Windows XP

How many companies would still be using Windows XP if Microsoft had continued providing support and security patches for it? A large proportion of them I reckon, especially if they weren’t in the market for a hardware refresh.

Windows XP was deemed by many as the best operating system for business users and the take up was slow to adopt later versions of Windows as a consequence. Many IT departments had the opinion that XP did what they needed so why incur the costs, and potential upgrade issues, associated with change? They just didn’t bother unless a newer O/S was shipped with new hardware, and even then it was common to use downgrade rights to revert to XP as the operating system of choice.

Windows Vista didn’t help the situation as XP’s successor as, to put it kindly, it wasn’t one of Microsoft’s greatest achievements. So, when Windows 7 came out, larger companies were still smarting from the Vista experience and were slow to adopt it straight away. Having said that, most IT departments soon realised that Windows 7 was actually a good O/S and it integrated well alongside older machines running XP resulting in many running mixed estates.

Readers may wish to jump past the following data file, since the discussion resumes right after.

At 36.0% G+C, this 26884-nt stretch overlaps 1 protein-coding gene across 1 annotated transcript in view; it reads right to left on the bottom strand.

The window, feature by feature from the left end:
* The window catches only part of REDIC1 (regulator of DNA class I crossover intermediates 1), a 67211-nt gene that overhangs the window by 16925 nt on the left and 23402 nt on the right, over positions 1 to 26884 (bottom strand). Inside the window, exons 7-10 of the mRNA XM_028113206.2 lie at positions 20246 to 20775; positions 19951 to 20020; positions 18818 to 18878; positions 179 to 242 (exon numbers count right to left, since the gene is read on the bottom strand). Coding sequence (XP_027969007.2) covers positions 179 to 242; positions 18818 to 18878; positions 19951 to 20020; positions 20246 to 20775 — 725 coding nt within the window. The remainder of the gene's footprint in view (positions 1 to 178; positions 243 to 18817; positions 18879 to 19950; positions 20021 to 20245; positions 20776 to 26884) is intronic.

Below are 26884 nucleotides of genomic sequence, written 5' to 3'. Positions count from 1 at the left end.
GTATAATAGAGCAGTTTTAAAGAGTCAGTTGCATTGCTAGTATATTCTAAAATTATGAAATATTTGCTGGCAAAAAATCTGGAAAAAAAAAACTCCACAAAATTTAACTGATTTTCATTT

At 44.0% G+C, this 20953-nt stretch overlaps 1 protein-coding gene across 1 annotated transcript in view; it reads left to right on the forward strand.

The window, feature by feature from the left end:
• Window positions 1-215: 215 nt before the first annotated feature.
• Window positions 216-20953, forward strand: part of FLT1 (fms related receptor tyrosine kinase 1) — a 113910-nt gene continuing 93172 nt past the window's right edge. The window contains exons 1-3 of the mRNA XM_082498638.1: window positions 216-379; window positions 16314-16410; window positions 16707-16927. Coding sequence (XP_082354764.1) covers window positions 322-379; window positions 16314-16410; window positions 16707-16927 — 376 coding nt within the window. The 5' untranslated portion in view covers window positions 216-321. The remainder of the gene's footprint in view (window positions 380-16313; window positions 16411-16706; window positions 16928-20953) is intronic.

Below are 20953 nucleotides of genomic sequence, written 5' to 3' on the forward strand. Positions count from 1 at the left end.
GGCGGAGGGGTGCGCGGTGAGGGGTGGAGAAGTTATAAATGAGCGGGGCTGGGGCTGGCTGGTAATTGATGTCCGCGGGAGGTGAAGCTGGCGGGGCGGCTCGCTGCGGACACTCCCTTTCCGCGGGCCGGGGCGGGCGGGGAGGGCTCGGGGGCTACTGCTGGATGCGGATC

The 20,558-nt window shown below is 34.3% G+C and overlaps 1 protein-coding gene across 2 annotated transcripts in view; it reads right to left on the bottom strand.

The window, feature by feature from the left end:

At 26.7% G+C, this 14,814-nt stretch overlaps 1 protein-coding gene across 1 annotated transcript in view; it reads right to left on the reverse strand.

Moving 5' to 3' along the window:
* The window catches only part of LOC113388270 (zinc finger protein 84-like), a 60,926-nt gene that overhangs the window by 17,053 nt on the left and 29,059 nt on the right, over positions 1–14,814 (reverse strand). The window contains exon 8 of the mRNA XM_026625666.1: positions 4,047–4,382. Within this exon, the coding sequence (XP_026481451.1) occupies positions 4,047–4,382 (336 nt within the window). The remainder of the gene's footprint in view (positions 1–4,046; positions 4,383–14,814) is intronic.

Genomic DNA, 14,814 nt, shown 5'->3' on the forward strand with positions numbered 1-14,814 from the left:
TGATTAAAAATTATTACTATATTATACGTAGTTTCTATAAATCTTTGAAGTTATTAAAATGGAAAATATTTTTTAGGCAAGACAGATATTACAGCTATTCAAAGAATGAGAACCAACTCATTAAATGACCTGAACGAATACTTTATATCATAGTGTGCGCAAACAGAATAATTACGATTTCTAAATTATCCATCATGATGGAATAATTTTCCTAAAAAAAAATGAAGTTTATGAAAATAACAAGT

Then came Windows 8 which was met with mixed reactions and a feeling that it was better suited to touchscreen devices and social use rather than for business. Having no start menu and with the emphasis taken away from the traditional desktop it left many scratching their heads trying to find new ways to do old tasks. Now with Windows 10, anyone who is familiar with XP, Vista, Windows 7 or Windows 8 will be able to get up to speed pretty quickly with it. XP may be gone but the good old start menu and desktop live on.

If you are one of those companies still clinging on to XP then it is definitely time to take the leap and finally upgrade your estate. Did you know Polymorph can help you out with that if you need a hand?